I thought this item at Puck Prospectus would be of interest because it questions whether Jack Johnson is worth his big new contract. The cap hit for Johnson is $4.4 M despite his having the worst goals against rate per 60 minutes of any Kings' defenseman this season or last.
Whether Johnson deserves his new contract seems relevant to pricing a new contract for Pitkanen or a Pitkanen replacement as well as valuing Tim Gleason. Also, Johnson and Gleason provide interesting reference points for figuring out the mystery of Pitkanen's value as a high-risk, high-reward player. As you'll see below, Johnson is the very definition of that type of player. I think the numbers below also say something about whether Gleason has really had a subpar season, as a lot of us have suggested.
If I'm interpreting this chart correctly at behindthenet.ca, Tim Gleason's GA per 60 at ES is 2.16. Jack Johnson's is 3.24 and Pitkanen's GA/60 is 3.02. Gleason looks like a bargain at $2.75 M. The + / - per 60 minutes when on the ice at ES numbers look better for both Gleason and Pitkanen than for Johnson. Gleason is +.17, Pitkanen -0.27 and Johnson -0.44.
The huge difference in Johnson's favor is of course in scoring on the power play, where he generates 6.03 points per 60 minutes. Gleason doesn't figure on the PP at all. Pitkanen generates 2.26 points per 60 minutes on the PP. (Corvo generates 5.45 points and McBain 3.25. For the curious, Babchuk generates 4.55.)
Even strength, Johnson has been on the ice for 38 goals for and 44 against. Drew Doughty's corresponding numbers are 42 and 28. Gleason's numbers are 28 goals for and 26 against, best on the Canes and two goals better than Doughty on goals against. Pitkanen's numbers are 30 GF on the ice ES and 33 against ES.
The numbers on Pitkanen in different situations make an interesting study. On the power play, he's been on for 13 goals for and 0 goals against. On the penalty kill, he's been on for 4 goals for and 10 against, besides the even strength numbers of 30 goals for and 33 against. On the power play, Johnson has been on the ice for 22 goals for and 3 goals against. Penalty kill, 1 goal for and 2 goals against. For the whole season so far, Johnson has averaged only 1:06 TOI shorthanded. Gleason has averaged 2:58 and Pitkanen 1:48. Pitkanen has had 3:59 TOI per game on the power play, Johnson 3;56, Gleason 0:32.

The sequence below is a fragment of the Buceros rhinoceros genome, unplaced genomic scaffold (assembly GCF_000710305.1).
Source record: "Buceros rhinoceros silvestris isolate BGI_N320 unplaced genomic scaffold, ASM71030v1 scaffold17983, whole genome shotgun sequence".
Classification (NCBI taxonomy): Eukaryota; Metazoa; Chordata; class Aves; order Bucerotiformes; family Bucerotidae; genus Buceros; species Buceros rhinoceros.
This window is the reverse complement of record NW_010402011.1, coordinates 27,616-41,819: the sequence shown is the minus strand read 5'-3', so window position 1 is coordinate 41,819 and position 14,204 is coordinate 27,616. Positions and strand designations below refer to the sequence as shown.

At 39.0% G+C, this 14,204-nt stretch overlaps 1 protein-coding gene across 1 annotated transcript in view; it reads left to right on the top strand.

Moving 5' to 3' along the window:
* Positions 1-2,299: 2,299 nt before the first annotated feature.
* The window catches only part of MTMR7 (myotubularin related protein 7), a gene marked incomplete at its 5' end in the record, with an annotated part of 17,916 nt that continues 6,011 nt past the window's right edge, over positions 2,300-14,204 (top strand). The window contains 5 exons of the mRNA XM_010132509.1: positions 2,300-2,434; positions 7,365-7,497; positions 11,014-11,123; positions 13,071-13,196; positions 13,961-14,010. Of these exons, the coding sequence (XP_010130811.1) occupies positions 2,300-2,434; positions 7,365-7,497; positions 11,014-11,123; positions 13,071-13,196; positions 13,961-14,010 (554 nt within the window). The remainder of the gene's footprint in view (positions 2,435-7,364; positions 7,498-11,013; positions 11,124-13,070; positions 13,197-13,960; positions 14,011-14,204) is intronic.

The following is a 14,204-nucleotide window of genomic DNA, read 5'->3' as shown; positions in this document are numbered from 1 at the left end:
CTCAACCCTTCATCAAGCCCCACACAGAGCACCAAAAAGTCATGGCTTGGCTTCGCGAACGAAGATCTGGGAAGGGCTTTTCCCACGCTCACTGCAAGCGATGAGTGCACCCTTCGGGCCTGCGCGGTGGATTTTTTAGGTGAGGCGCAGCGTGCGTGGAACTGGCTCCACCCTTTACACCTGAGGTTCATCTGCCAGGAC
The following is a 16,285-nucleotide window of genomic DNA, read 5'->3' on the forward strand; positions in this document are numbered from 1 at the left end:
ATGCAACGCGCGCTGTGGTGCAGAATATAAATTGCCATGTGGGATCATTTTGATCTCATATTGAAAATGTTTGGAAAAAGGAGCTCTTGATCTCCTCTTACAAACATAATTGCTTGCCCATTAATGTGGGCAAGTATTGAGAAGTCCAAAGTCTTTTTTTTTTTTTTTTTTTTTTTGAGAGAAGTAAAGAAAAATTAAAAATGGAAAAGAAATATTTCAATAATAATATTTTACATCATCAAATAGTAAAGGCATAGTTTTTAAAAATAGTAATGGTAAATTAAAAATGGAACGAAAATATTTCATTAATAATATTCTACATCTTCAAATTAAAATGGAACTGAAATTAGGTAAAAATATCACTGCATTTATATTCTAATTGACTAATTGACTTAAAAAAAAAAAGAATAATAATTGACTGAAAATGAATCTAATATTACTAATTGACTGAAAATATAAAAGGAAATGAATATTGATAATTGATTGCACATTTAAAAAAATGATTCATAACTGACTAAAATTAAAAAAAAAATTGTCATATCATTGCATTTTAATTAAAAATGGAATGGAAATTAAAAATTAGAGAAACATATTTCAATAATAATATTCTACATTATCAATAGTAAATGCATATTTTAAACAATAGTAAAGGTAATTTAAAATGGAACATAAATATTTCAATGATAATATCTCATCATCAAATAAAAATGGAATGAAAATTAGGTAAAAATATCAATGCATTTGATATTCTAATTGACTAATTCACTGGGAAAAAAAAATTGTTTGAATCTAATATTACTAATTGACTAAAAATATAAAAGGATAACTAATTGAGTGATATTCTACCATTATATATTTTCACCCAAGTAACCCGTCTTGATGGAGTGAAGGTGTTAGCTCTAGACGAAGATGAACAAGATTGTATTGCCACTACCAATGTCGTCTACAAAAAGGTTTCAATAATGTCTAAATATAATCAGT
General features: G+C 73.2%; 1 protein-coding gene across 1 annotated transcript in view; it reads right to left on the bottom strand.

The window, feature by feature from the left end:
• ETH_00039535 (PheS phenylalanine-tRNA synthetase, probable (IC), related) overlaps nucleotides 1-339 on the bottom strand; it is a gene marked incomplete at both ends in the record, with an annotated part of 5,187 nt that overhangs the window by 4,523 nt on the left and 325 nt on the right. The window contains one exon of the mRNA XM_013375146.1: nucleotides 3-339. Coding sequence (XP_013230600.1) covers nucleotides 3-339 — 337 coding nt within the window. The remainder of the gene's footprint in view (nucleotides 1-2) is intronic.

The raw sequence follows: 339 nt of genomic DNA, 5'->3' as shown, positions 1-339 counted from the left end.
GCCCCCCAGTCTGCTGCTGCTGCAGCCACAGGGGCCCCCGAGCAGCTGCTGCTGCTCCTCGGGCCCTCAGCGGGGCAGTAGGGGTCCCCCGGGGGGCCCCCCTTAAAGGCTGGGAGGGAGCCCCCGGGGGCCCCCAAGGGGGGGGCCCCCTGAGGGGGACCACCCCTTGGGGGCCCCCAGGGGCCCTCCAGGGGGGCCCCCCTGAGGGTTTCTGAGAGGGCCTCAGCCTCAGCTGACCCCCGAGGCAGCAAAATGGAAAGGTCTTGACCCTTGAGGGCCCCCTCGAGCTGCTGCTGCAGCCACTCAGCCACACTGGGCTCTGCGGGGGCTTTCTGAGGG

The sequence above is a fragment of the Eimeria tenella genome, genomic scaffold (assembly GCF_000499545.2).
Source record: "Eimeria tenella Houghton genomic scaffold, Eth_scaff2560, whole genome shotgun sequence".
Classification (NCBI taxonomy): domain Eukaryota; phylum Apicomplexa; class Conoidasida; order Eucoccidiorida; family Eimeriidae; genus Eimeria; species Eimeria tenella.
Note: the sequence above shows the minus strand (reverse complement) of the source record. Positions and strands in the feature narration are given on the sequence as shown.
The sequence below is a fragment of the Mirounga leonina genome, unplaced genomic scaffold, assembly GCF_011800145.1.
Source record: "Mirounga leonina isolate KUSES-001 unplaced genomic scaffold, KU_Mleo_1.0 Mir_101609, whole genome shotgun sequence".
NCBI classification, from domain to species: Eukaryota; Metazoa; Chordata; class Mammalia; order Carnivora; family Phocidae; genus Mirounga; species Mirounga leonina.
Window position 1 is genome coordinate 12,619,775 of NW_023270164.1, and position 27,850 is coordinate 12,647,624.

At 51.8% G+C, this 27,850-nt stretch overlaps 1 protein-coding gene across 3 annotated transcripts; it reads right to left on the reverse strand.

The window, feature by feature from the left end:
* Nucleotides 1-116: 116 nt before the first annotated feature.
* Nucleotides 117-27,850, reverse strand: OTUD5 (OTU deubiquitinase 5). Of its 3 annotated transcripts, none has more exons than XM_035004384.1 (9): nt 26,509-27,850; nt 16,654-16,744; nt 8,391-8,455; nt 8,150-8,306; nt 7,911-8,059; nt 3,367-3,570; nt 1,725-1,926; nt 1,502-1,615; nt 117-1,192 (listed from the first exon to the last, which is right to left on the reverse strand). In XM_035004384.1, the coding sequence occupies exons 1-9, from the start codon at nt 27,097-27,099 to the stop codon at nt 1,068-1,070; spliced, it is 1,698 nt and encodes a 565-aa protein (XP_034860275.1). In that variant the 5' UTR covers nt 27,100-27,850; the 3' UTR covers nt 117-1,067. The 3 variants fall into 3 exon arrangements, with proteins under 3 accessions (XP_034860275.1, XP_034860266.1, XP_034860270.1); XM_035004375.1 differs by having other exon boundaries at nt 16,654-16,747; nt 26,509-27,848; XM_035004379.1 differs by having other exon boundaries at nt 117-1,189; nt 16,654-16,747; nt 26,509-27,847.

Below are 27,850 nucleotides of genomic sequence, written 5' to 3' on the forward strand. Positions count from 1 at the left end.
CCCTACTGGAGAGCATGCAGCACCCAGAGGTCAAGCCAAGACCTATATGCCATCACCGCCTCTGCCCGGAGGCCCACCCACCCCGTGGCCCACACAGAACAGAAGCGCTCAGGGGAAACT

So at this stage, Johnson is the worst of the 3 defensemen at even strength. The Kings don't send him out that much on the PK. He generates a staggering 22 PP goals but also allows 3 shorthanded coming back. When you look just at goals against in all situations, Johnson brings up the rear with 46, Pitkanen has 43 and Gleason 37. When you add up the goals for and against in all situations, Johnson comes out best at -7, while Pitkanen and Gleason are both -9. But Gleason plays far more in shorthanded situations than Pitkanen, who plays more shorthanded than Johnson. Down a man, you're expected to operate at a deficit. (BTW, there is a chink in Drew Doughty's armor. On the PK, his +/- per 60 is -9.56. Pitkanen's is -6.02 and Gleason's -5.43.)
So who's a more valuable defenseman? Gleason, the guy who plays most in tough situations and has a 9 goal deficit on the season? Pitkanen, the guy who plays in all situations, though less shorthanded than Gleason, and has a 9 goal deficit? Or Johnson, who plays hardly at all in the toughest situations and has a 7 goal deficit for the season?
For people who can't stand the risks that come with Pitkanen, consider how you'd feel if he'd allowed 3 goals against when the Canes had the power play and 2 goals against when on the PK despite playing very little shorthanded, plus allowing 11 more goals at even strength than he has. That would be Jack Johnson, the $4.4 M defenseman whose team is +0.66 per 60 when he's OFF THE ICE and -0.44 when HE'S ON THE ICE. You've got to ask just how much of a risk Pitkanen really is when most of his deficit in goals against comes on the PK.
Johnson is a spectacular offensive player but still does considerably more harm than good even though he's shielded from the risks of PK time. By comparison, Pitkanen is a more versatile player and remarkably low in risk, if you consider that in all situations, he's been on the ice for 4 goals more for the Canes than against. Gleason is low risk/low reward, if by reward you mean goals scored while he's on the ice. But if you take your reward in the form of +/-, the rewards Gleason offers are the highest of the 3.
It would be great if the Canes had Drew Doughty, but they'd never be able to afford him. Can they afford a replacement for Pitkanen or win if they have to accept a downgrade?